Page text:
President Bush has endorsed John McCain. The announcement comes a day after the Arizona senator clinched the Repubican presidential nomination by getting the required number of delegates. Bush's nod is recognition that McCain is the party's choice.
"I've campaigned against him and I've campaigned with him," Bush said. Later, Bush said, "He's going to be the president."
Bush had formally welcomed McCain and his wife, Cindy, at the North Portico of the White House. He hosted a lunch in his private dining room.
The Supreme Court on Tuesday turned down a legal challenge to the warrantless domestic spying program President George W. Bush created after the September 11 attacks.
The American Civil Liberties Union had asked the justices to hear the case after a lower court ruled the ACLU, other groups and individuals that sued the government had no legal right to do so because they could not prove they had been affected by the program.
The next 11 months are likely to be the best argument for doing away with the constitutional two-term limit on the presidency and not because anyone would expect the current occupant of the Oval Office to seek a third go round but because he is prohibited from doing so makes him about as important in the scheme of things as the person who sweeps up the place at night.
Unpopular at home and in much of the world during the last year of his presidency, George W. Bush is basking in rare adulation on his African tour.
Tanzanian President Jakaya Kikwete poured praise on Bush in Dar es Salaam on Sunday, the second day of his five-nation African tour, each compliment applauded warmly by members of the east African country's cabinet.
Although around 2,000 Muslim demonstrators protested against Bush on the eve of his visit, many thousands more cheering, waving people lined his road from the airport on Saturday.
President George W. Bush lashed out at Democratic lawmakers Friday in a political tug-of-war over a wiretap program that pits US attempts to prevent terror attacks against its duty to protect civil liberties.
Bush accused Democrats in the House of Representatives of putting Americans at risk by blocking the Senate-passed legislation and allowing the post-September 11, 2001 measure to expire as they go on vacation.
"By blocking this piece of legislation our country is more in danger of an attack," Bush said.
Americans are fed up with President George W. Bush, fed up with Congress and fed up with the government that controls so much of their lives.
Used-car salesmen rank higher in approval ratings than the President or the House and Senate. Osama bin Laden might top any of our elected leaders in a popularity poll.
With the death toll mounting daily in Iraq, entire neighborhoods emptied by foreclosures and the economy headed into the toilet, the national mood is bleak and the public holds the powers that be in Washington responsible.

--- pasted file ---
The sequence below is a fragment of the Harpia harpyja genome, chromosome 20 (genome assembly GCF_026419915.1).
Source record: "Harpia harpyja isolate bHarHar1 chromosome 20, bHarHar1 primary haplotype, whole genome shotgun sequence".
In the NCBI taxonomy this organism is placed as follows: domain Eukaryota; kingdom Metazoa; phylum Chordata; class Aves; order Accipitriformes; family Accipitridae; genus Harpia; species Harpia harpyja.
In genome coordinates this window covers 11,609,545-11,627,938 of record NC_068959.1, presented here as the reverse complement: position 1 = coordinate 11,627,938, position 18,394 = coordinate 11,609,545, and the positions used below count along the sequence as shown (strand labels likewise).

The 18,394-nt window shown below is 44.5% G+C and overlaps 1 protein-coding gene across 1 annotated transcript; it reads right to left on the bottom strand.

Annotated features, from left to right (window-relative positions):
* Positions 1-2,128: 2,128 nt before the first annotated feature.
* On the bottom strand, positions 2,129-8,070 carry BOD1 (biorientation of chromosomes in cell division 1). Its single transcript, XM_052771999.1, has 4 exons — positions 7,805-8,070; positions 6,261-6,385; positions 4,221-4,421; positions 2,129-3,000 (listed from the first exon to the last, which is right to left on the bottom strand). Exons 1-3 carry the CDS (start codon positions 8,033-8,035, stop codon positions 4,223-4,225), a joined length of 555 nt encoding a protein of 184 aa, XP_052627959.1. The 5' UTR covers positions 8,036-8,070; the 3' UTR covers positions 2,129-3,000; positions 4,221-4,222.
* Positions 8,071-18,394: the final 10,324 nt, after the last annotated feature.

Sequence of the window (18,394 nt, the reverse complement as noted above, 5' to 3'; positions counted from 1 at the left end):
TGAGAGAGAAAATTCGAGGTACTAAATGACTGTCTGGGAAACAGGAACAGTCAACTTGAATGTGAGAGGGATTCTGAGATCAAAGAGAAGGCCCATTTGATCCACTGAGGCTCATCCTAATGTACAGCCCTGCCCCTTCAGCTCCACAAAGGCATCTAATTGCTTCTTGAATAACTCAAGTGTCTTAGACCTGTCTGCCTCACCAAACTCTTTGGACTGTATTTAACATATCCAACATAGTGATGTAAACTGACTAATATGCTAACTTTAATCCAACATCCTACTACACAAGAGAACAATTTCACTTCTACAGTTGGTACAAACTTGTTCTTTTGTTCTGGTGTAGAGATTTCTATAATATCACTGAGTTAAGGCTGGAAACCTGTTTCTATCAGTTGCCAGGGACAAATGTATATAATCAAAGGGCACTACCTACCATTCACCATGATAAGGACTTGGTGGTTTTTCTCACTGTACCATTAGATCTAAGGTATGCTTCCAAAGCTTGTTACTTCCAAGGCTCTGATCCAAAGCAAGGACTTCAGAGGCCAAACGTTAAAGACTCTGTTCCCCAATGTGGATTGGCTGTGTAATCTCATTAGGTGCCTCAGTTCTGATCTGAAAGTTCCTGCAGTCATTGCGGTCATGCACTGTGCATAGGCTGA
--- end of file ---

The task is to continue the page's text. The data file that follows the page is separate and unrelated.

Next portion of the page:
The national mood is sour, the outlook grim and public confidence in our leaders at its lowest point in history.
In part because of the Bush administration's excessive secrecy, Congress was moved to pass the Open Government Act of 2007, which the president reluctantly signed on the last day of the year.
It didn't take him long to try to gut the act -- just this past Monday, in fact.
The law's mechanism for promoting open government is an Office of Government Information Services in the National Archives, the final repository of all government records.
Congressional Democrats gave President Bush's proposed $3.1 trillion budget a predictably cold reception and Republicans weren't particularly warm, either.
The budget, for the federal fiscal year starting Oct. 1, is where the president states his goals for that year and assigns his priorities to them by the amount of money he is willing to spend.
President Bush is sending Congress a $3 trillion spending blueprint that would provide a big boost to defense and protect his signature tax cuts.
It seeks sizable savings in government health care programs and puts the squeeze on much of the rest of government, but it would still generate near-record budget deficits over the next two years.
Even before receiving the document Monday, Democrats were attacking it for slashing programs to help the poor while protecting tax cuts for the wealthy.
President Bush's budget for fiscal year 2009, which goes to Congress, carries an alarming distinction: For the first time in the history of the republic, annual federal spending will cross the $3 trillion mark.
And federal spending got there early. That figure had been anticipated but not until next year when the new president would have been saddled with that honor.
Bush was also in office when the government crossed the $2 trillion mark in 2002 and the budget, thanks to the president's free spending Republican allies in Congress, sank into deficit after four years of surpluses.